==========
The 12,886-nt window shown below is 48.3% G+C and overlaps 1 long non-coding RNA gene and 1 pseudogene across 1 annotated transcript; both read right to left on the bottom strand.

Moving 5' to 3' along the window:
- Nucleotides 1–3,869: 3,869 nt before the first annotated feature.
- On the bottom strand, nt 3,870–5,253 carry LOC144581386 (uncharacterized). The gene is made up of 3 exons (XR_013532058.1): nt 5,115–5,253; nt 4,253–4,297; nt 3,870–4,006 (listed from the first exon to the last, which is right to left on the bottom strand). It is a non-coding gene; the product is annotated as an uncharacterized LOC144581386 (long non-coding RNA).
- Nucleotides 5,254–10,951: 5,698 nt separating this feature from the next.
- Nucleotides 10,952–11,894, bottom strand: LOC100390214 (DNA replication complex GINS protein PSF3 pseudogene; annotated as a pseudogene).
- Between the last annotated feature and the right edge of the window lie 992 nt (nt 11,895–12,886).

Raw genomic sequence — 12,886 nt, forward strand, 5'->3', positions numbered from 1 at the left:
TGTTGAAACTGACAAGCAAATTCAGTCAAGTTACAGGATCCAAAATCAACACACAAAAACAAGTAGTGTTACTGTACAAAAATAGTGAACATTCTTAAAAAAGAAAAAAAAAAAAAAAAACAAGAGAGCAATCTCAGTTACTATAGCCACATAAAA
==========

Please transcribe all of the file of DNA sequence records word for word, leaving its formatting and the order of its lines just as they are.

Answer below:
The 12,886-nt window shown below is 48.3% G+C and overlaps 1 long non-coding RNA gene and 1 pseudogene across 1 annotated transcript; both read right to left on the bottom strand.

Moving 5' to 3' along the window:
- Nucleotides 1–3,869: 3,869 nt before the first annotated feature.
- On the bottom strand, nt 3,870–5,253 carry LOC144581386 (uncharacterized). The gene is made up of 3 exons (XR_013532058.1): nt 5,115–5,253; nt 4,253–4,297; nt 3,870–4,006 (listed from the first exon to the last, which is right to left on the bottom strand). It is a non-coding gene; the product is annotated as an uncharacterized LOC144581386 (long non-coding RNA).
- Nucleotides 5,254–10,951: 5,698 nt separating this feature from the next.
- Nucleotides 10,952–11,894, bottom strand: LOC100390214 (DNA replication complex GINS protein PSF3 pseudogene; annotated as a pseudogene).
- Between the last annotated feature and the right edge of the window lie 992 nt (nt 11,895–12,886).

Raw genomic sequence — 12,886 nt, forward strand, 5'->3', positions numbered from 1 at the left:
TGTTGAAACTGACAAGCAAATTCAGTCAAGTTACAGGATCCAAAATCAACACACAAAAACAAGTAGTGTTACTGTACAAAAATAGTGAACATTCTTAAAAAAGAAAAAAAAAAAAAAAAACAAGAGAGCAATCTCAGTTACTATAGCCACATAAAA